This is such a brilliant move because the creative team found a way to return Peter to high school – where all of the Amazing Spider-Man began – without up and rebooting and making him magically younger. As several readers highlighted in the forum discussion this week, Mr. Parker is also particularly well suited for his role as teacher in a battered high school. He gets to display his unrivaled scientific acumen, his gift for gab (often concealed as Peter Parker), and most importantly, his extraordinary empathy and desire to help. This is a school chalk full of young, troubled teens in need; the once horribly bullied Peter Parker understands like few high school teachers could.
The next change is more controversial, although personally I’m a fan of the stories it allowed. We’ve always had the understanding that Peter Parker gained his powers from a radioactive spider, but in this run of Amazing Spider-Man we’re asked “What if the spider was always going to give Peter Parker these powers, and the radiation just got in the way?”
From this an entirely imaginative bit of “What If?!” plays out with Spidey’s powers stemming from “totemistic” powers-that-be, who have also bestowed their spidery gifts on others, such as the all-new character Ezekiel.
Regardless of this inversion of Peter’s origins (I’d argue the thought experiment doesn’t ultimately change that much), the new characters that result are where JMS and Romita Jr really stick the landing. The mysterious Ezekiel – this spider-powered billionaire who knows everting about Peter, including his secret identity – and the unstoppable and terrifying Morlun are extremely effective from the beginning as Spidey attempts to understand this new nature of his origin.
There are so many new characters in comics that never really stick that it’s easy to look over how permanent Ezekiel feels from that very first conversation, stuck to the skyscraper with barefeet just like Spider-Man would be. Morlun is less instantly captivating for me, but he quickly becomes a force to be reckoned with, the rare villain of Spider-Man’s who can’t be beaten in a fight. Morlun absolutely wails on Spider-Man, and while I’ve read plenty of comics where Spidey gets beat up, I’ve rarely felt his odds were so hopeless. This makes his determination and courage stand out that much more, which is a testament to why we love this hero in the first place.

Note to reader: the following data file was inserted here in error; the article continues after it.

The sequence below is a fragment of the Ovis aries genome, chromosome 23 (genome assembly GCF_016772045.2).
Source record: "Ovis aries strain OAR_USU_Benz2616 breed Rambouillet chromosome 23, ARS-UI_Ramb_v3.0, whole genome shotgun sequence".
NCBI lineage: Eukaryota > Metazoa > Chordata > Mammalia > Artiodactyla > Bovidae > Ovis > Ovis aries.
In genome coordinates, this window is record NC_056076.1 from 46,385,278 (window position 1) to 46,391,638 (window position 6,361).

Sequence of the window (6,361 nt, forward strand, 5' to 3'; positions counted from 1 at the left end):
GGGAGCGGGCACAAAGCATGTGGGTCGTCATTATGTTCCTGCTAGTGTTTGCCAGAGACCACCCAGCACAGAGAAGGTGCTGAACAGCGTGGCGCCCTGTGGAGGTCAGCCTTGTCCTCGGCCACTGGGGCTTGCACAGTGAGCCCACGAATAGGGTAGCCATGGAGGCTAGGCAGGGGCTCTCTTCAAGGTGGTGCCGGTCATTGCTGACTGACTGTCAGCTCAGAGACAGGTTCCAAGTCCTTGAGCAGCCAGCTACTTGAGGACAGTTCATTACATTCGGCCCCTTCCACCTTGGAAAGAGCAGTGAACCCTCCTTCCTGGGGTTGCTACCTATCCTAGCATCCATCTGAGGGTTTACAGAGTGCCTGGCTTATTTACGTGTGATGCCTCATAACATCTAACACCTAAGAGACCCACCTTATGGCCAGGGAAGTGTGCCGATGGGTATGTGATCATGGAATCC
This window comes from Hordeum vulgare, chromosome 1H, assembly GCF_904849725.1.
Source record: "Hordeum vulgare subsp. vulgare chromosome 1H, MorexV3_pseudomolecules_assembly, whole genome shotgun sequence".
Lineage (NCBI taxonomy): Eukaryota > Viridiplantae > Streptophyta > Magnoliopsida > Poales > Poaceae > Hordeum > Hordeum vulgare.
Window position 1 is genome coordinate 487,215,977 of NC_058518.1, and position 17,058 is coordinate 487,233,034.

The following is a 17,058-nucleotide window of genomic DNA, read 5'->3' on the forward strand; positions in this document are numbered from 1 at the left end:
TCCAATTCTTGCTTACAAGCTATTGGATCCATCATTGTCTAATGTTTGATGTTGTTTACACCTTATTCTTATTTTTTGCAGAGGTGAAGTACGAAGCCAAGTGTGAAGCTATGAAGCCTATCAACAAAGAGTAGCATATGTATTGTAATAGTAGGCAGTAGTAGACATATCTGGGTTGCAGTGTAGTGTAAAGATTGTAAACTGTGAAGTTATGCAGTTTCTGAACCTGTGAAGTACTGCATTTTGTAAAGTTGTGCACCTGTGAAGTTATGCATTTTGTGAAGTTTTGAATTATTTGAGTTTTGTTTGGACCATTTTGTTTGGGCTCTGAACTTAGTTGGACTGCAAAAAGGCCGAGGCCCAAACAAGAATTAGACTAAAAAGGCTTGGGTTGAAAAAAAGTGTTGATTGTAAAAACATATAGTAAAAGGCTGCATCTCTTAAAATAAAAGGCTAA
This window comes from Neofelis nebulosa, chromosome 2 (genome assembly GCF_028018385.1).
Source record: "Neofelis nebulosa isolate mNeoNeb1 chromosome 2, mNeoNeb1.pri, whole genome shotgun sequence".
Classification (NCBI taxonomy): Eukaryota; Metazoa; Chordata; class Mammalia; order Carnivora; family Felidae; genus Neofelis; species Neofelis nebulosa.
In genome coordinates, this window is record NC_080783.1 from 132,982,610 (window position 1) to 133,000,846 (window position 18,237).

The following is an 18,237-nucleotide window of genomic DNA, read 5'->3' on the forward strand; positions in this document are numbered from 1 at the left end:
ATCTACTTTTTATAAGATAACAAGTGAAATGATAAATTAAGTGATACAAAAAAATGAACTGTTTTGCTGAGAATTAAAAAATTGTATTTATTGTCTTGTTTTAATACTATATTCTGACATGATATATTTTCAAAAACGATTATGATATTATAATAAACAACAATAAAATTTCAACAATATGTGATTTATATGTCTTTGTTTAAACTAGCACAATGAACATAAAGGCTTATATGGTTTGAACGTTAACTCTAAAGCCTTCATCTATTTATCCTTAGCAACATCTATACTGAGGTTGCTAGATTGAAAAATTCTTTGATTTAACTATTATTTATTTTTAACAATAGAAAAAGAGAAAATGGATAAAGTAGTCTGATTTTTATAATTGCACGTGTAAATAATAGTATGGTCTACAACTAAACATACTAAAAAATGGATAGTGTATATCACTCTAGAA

The final change, and the one that probably excited me the most, was Aunt May’s discovery at the end of Amazing Spider-Man #35 that Peter is Spider-Man (spoiler!).
This discovery has been hinted at so many times – as recently as the rebooted Amazing Spider-Man #4 – that it’s easy for comic fans to pretty instantly assume the change won’t stick. This makes issue #37 and then finally “The Conversation” in issue #38 so strong. Aunt May knows it’s real, she knows it’s not a gag, and she immediately calls Peter on everything. “It’s not a costume. Stop LYING to me.”
The rest of the issue is completely riveting as we – finally – after 40 years of Amazing Spider-man get to see Aunt May and Peter resolve the lie at the center of their otherwise beautiful relationship.
We’re at the point in the reading club where the selections will prove pivotal in defining a character or team’s status for the decade to come.
For Spider-Man, the JMS and John Romita Jr years set the stage for Peter Parker all the way through his role in Civil War, or approximately 2000 to 2008.
There are some outstanding highs – the Civil War and “Back in Black” story arc that followed come to mind – and some atrocious lows – I’m looking at you “Sins Past” and “One More Day” – but all in all, it’s one of my favorite eras of Amazing Spider-Man simply because it pushed Peter forward.
The best suggested reading I can lay out for you would be my modern Amazing Spider-Man reading order. Keep this in mind as you progress with Spider-Man stories in your reading!
We have a good idea now of what the Avengers and Spider-Man look like in the early 2000’s. But what about the Marvel staples that saw the biggest changes? What about the X-Men?
For week 5, we’ll read some selections from Grant Morrison and Frank Quitely’s critically acclaimed and hugely popular New X-Men.
Our Pick: New X-Men #114 to #120
This run of X-Men extends from issues #114 to #154, and personally I recommend all of it. If you can’t help yourself from plowing on through to completion, I can’t blame you 🙂